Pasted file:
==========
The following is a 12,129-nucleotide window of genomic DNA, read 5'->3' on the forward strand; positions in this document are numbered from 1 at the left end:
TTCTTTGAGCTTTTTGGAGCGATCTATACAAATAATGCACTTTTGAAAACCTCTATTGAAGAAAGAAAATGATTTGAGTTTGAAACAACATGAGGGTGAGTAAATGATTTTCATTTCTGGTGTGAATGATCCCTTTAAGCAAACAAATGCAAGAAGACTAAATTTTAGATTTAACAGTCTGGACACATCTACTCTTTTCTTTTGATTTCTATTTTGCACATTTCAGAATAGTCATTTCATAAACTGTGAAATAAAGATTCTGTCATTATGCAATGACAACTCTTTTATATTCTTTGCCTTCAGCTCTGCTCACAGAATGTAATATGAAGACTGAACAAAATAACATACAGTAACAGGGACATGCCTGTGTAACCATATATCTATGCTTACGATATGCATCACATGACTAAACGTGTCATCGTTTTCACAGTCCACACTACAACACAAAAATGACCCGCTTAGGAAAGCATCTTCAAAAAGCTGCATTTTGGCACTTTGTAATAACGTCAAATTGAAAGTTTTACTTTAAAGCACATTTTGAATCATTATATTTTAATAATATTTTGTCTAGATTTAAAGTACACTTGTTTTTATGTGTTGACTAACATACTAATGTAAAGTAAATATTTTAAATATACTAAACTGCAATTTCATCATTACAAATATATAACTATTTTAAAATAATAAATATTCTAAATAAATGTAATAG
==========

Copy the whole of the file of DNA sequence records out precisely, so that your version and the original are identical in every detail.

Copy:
The following is a 12,129-nucleotide window of genomic DNA, read 5'->3' on the forward strand; positions in this document are numbered from 1 at the left end:
TTCTTTGAGCTTTTTGGAGCGATCTATACAAATAATGCACTTTTGAAAACCTCTATTGAAGAAAGAAAATGATTTGAGTTTGAAACAACATGAGGGTGAGTAAATGATTTTCATTTCTGGTGTGAATGATCCCTTTAAGCAAACAAATGCAAGAAGACTAAATTTTAGATTTAACAGTCTGGACACATCTACTCTTTTCTTTTGATTTCTATTTTGCACATTTCAGAATAGTCATTTCATAAACTGTGAAATAAAGATTCTGTCATTATGCAATGACAACTCTTTTATATTCTTTGCCTTCAGCTCTGCTCACAGAATGTAATATGAAGACTGAACAAAATAACATACAGTAACAGGGACATGCCTGTGTAACCATATATCTATGCTTACGATATGCATCACATGACTAAACGTGTCATCGTTTTCACAGTCCACACTACAACACAAAAATGACCCGCTTAGGAAAGCATCTTCAAAAAGCTGCATTTTGGCACTTTGTAATAACGTCAAATTGAAAGTTTTACTTTAAAGCACATTTTGAATCATTATATTTTAATAATATTTTGTCTAGATTTAAAGTACACTTGTTTTTATGTGTTGACTAACATACTAATGTAAAGTAAATATTTTAAATATACTAAACTGCAATTTCATCATTACAAATATATAACTATTTTAAAATAATAAATATTCTAAATAAATGTAATAG